Houston Dynamo v Sporting Kansas City - Eastern Conference Semifinals

How stacked can the West get? In three years, MLS’s conferences will be much more uneven

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It’s not a universally held opinion, but I’ve made no secret about my evaluation: There is an unfair imbalance in MLS, one which gives the top Eastern Conference teams an unfair advantage. Over the past few seasons, the West has been a much tougher, much deeper conference. Combined with the unbalanced schedule, that means the Supporters’ Shield and home field advantage are more likely to end up with the East’s leaders, a team likely to have played a weaker schedule.

If that’s the situation now, imagine what happens if Houston moves back to the Western Conference. Or if, in 2017, Sporting Kansas City follows. That’s the future the latest round of expansion offers.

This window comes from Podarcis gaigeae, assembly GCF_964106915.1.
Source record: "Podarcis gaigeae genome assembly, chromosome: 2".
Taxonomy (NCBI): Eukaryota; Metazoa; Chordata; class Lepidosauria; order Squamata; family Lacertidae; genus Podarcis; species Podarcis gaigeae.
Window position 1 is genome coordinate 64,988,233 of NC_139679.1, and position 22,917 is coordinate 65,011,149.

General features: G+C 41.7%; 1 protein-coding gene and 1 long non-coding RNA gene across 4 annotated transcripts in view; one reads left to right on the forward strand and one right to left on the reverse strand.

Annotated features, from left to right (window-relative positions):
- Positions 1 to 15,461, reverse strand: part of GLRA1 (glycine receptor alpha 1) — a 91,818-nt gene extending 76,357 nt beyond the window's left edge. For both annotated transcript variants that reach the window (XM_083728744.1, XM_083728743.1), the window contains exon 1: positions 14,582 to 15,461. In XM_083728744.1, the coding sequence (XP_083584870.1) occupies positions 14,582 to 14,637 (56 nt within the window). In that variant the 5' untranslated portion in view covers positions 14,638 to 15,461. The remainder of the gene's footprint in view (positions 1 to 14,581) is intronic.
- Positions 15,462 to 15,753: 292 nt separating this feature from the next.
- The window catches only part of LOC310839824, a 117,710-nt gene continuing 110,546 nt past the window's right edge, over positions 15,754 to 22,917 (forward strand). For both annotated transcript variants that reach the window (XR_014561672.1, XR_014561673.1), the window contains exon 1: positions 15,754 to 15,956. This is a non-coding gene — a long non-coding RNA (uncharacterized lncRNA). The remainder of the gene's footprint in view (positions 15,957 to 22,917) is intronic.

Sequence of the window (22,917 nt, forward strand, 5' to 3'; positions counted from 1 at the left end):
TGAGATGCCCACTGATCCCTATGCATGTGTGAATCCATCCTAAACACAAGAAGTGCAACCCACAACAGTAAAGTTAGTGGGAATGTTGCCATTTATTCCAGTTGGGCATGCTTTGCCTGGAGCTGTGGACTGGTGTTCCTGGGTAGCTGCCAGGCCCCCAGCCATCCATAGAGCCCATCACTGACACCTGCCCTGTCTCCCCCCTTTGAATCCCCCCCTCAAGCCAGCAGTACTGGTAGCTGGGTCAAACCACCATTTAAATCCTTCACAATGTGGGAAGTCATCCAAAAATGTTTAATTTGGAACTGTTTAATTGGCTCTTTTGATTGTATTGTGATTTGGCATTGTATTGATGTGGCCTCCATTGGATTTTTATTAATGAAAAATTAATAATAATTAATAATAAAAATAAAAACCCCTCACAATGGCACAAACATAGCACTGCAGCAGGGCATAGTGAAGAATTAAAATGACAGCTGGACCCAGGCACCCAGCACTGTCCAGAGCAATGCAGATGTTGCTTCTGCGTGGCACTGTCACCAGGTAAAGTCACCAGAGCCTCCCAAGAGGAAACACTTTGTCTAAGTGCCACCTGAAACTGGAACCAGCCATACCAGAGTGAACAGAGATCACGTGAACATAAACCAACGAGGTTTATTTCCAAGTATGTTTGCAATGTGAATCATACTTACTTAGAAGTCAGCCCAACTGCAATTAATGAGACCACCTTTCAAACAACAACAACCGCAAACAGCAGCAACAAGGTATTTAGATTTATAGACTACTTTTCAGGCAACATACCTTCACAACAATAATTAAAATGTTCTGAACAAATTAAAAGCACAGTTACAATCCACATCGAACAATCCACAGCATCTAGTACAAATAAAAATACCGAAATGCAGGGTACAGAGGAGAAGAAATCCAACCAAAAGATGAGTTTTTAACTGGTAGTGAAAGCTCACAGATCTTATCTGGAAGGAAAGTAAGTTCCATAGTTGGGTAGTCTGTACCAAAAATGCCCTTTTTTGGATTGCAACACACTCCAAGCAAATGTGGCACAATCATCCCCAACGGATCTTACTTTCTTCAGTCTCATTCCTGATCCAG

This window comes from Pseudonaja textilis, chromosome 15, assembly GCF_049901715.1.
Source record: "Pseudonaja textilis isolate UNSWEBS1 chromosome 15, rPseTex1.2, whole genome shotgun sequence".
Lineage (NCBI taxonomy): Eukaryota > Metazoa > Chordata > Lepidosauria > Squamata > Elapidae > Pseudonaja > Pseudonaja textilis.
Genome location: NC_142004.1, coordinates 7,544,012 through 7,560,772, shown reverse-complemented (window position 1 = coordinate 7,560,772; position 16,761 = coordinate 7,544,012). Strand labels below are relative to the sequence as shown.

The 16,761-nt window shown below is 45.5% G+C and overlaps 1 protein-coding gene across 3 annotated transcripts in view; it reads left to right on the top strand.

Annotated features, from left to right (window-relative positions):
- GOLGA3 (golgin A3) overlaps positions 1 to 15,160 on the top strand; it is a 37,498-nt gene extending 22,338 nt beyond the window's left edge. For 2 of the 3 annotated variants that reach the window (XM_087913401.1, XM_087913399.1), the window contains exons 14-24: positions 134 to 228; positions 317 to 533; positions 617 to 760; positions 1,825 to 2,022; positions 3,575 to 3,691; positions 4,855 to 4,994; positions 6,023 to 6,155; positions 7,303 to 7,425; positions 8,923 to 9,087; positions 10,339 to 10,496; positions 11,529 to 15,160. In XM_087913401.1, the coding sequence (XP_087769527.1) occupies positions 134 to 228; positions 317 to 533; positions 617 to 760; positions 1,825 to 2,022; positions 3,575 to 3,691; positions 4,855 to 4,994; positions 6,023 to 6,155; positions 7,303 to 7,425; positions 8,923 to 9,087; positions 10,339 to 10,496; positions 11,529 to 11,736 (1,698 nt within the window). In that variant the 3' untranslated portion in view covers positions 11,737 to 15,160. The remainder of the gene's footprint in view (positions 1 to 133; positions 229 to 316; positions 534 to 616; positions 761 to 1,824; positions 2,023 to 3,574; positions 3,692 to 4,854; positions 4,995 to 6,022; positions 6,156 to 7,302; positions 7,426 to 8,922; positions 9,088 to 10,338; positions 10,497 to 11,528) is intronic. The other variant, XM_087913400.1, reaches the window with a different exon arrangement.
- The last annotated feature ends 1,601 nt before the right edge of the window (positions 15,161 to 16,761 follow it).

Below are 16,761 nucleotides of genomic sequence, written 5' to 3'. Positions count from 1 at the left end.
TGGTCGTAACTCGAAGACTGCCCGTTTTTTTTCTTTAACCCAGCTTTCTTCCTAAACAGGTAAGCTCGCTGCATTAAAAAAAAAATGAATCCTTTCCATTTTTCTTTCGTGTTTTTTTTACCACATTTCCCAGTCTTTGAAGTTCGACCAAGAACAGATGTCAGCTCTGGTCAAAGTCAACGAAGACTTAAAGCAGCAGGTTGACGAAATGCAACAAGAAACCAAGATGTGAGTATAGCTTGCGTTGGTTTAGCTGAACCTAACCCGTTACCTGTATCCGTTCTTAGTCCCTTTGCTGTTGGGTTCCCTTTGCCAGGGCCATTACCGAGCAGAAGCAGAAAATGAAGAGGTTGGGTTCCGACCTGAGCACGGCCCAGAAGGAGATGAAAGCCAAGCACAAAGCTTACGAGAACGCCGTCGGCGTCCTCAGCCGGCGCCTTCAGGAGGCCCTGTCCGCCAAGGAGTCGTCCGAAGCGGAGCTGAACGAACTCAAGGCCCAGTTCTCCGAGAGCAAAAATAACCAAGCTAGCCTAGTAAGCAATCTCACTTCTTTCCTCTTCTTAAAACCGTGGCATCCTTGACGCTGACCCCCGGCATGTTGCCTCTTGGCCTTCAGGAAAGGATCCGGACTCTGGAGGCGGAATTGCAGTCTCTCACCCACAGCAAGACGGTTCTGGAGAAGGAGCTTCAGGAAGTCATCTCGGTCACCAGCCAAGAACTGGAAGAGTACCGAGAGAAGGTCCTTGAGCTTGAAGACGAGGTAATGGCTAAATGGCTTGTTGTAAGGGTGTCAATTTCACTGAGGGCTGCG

The conferences are currently uneven, with an extra team residing in the 10-club Eastern Conference. When New York City FC joins the league, it’s assumed Houston will move West, but what happens when Atlanta, Miami, and Orlando all come in? At least one other team will have to move West, leaving 12 teams in the East. That team will likely be Kansas City.

If that happens, every team that’s appeared in the last five MLS Cup finals will be in the West, and while you could argue these things run in cycles, the success of Real Salt Lake suggests otherwise. Seattle has never had a bad season. The LA Galaxy has been a rock since Bruce Arena came to town, while Houston and Sporting have been consistently good under their current management teams. Time will catch up to each of those squads, but when you look at the rebuild the Dynamo undertook four years ago and the reshuffle RSL engineered last season, it’s worth wondering whether, at this point in MLS history, good management can transcend traditional sports cycles.